Youturn spokeswoman Antoinette Lloyd said a tiny home with two bedrooms, which offered flexibility for a young mum with two children or two young adults, cost about $94,000.
“Then we need to kit it out with washing machines and things like that so that’s why we’ve rounded it out to $100,000,” she said.
“Hannah heard our story through social media and because she’d been in our program she wanted to reach out and pay it forward to raise some funds.”
Hannah is aiming to raise funds for the tiny home using peer to peer online fundraising.
“I used to volunteer with the young parents program here at Youturn, but I wasn’t able to continue with that commitment along with work,” she said.
“For a couple of years Harley and I would collect presents throughout the year and then do up Christmas present packs and bring them in.
“I couldn’t wait to get on-board. I’m a big believer in that saying when you have more than what you need, you build a bigger table not a higher fence,” Hannah said.
Antoinette said the Big Hearts campaign had the corporate support of IGA and Bendigo Bank with the need for this transition housing never more pressing.
“We are in discussions with Noosa Council who are looking into generously granting us land
to establish between one and three tiny homes in the Noosa region, which is a great start,” Antoinette said.
“Just because you don’t see people sleeping rough in our streets doesn’t mean our community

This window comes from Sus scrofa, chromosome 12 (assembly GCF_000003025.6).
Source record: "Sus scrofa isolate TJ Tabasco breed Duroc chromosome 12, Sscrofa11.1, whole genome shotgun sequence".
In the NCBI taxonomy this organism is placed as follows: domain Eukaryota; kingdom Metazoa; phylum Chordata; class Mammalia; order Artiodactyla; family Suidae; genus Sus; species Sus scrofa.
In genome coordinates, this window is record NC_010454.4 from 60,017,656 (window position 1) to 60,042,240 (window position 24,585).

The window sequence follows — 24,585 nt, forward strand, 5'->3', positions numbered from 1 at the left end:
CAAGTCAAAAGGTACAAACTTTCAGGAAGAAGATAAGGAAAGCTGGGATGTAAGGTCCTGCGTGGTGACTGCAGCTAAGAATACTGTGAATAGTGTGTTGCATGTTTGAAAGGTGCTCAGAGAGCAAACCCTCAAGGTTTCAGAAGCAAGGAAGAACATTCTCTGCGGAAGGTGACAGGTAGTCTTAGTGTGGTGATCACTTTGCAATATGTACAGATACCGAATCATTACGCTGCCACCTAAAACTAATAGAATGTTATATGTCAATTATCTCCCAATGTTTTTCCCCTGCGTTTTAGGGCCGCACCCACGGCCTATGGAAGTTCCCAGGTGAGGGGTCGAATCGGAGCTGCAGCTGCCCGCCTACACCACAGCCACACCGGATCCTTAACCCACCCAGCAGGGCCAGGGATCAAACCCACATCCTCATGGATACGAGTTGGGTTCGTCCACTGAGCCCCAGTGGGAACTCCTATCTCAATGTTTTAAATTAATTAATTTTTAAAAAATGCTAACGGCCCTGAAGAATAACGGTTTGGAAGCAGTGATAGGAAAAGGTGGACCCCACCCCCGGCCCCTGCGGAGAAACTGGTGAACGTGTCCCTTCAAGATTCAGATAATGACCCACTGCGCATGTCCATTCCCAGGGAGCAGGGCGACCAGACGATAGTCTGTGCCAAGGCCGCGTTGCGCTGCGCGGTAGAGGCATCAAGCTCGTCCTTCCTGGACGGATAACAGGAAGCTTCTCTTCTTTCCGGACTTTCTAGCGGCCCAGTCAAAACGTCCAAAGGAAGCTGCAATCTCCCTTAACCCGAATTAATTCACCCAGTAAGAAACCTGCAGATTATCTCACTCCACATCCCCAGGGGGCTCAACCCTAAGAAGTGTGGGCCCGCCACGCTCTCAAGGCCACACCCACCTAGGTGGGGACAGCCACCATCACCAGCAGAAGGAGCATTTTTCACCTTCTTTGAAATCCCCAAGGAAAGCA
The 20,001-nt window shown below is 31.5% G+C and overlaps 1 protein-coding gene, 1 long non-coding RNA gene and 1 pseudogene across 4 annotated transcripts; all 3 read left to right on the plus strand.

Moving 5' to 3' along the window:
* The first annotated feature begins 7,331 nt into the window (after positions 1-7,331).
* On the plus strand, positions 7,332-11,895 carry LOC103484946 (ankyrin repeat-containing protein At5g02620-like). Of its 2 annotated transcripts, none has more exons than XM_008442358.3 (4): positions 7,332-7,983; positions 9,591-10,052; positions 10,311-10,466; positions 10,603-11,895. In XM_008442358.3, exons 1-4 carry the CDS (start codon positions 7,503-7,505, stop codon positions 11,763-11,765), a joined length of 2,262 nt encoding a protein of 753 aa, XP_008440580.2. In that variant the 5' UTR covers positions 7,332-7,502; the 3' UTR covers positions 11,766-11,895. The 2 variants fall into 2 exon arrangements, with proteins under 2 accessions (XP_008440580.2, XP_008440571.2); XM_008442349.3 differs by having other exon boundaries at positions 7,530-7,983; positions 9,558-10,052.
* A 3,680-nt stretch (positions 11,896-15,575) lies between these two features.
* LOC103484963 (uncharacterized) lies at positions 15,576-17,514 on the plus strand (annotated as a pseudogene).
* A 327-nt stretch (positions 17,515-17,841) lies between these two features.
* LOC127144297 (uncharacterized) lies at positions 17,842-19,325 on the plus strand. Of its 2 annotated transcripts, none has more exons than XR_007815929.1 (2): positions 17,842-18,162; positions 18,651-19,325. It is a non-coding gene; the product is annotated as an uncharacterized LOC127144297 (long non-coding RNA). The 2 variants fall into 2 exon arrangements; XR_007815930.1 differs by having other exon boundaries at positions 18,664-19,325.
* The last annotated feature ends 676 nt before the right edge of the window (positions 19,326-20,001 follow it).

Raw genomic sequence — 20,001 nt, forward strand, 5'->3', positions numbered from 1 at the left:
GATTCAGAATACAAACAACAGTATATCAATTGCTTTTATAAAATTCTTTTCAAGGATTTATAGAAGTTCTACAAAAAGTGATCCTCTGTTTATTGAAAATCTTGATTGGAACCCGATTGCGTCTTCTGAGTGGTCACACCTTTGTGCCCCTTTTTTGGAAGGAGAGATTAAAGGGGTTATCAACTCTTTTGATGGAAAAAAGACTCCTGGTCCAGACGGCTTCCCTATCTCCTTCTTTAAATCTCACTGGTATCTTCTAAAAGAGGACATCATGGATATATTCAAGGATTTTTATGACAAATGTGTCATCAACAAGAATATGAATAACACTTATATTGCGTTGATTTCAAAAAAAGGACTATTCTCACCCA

is immune to the problem, and there is just not enough affordable accommodation available to us to help home our young people.”
Antoinette said Noosa and the Sunshine Coast were popular holiday destinations, but a tough place to live for many young people to settle due to extreme housing costs, low average wages, social housing shortage and high rental competition.
She said with the COVID-19 impacts of business closures, unemployment and health concerns, there had never been more people, and particularly young people, experiencing homelessness.
Youturn’s Homeless Facts:
• Over the January-March 2020 quarter, 249 young people presented to Noosa-Sunshine Coast homelessness services.
• Over half of young people under the age of 25 receiving support from homeless services slept rough at least once prior to turning 18. The most common form of homelessness among young people is couch-surfing.
• More than 1 in 6 young people across Australia (17 per cent) reported having an experience of homelessness
• The number of Australians aged 18 to 24 who experienced higher levels of housing stress increased threefold between April and May 2020, from 10.3 per cent to 27.5 per cent.
• Young service industry employees have been hit hard by COVID-19 impacts, and while the requirements for Job Keeper change in September our local economy will be much slower to recover.
• Homeless persons will often experience poor mental health, poverty, trauma, substance abuse, social isolation and are victims of crime. Early intervention is needed to break the cycle.